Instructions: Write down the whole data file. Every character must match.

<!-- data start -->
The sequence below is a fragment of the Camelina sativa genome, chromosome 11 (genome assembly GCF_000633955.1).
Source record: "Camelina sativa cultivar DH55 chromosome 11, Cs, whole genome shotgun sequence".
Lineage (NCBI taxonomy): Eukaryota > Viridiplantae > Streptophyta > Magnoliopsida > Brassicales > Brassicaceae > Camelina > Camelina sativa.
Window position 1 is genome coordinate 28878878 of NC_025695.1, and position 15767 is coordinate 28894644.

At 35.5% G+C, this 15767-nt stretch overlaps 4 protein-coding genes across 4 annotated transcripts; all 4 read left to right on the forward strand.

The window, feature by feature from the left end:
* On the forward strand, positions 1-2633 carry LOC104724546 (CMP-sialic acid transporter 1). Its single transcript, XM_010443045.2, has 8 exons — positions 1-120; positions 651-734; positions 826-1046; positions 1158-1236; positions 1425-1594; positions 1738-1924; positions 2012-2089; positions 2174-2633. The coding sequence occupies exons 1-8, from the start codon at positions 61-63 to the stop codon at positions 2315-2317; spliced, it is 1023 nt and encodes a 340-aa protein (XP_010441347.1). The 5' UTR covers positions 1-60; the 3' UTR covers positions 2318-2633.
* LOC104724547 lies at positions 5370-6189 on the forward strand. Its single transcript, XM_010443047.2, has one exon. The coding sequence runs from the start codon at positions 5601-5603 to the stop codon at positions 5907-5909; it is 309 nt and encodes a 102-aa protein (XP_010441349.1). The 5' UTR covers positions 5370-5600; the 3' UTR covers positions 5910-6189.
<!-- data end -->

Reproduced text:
The sequence below is a fragment of the Camelina sativa genome, chromosome 11 (genome assembly GCF_000633955.1).
Source record: "Camelina sativa cultivar DH55 chromosome 11, Cs, whole genome shotgun sequence".
Lineage (NCBI taxonomy): Eukaryota > Viridiplantae > Streptophyta > Magnoliopsida > Brassicales > Brassicaceae > Camelina > Camelina sativa.
Window position 1 is genome coordinate 28878878 of NC_025695.1, and position 15767 is coordinate 28894644.

At 35.5% G+C, this 15767-nt stretch overlaps 4 protein-coding genes across 4 annotated transcripts; all 4 read left to right on the forward strand.

The window, feature by feature from the left end:
* On the forward strand, positions 1-2633 carry LOC104724546 (CMP-sialic acid transporter 1). Its single transcript, XM_010443045.2, has 8 exons — positions 1-120; positions 651-734; positions 826-1046; positions 1158-1236; positions 1425-1594; positions 1738-1924; positions 2012-2089; positions 2174-2633. The coding sequence occupies exons 1-8, from the start codon at positions 61-63 to the stop codon at positions 2315-2317; spliced, it is 1023 nt and encodes a 340-aa protein (XP_010441347.1). The 5' UTR covers positions 1-60; the 3' UTR covers positions 2318-2633.
* LOC104724547 lies at positions 5370-6189 on the forward strand. Its single transcript, XM_010443047.2, has one exon. The coding sequence runs from the start codon at positions 5601-5603 to the stop codon at positions 5907-5909; it is 309 nt and encodes a 102-aa protein (XP_010441349.1). The 5' UTR covers positions 5370-5600; the 3' UTR covers positions 5910-6189.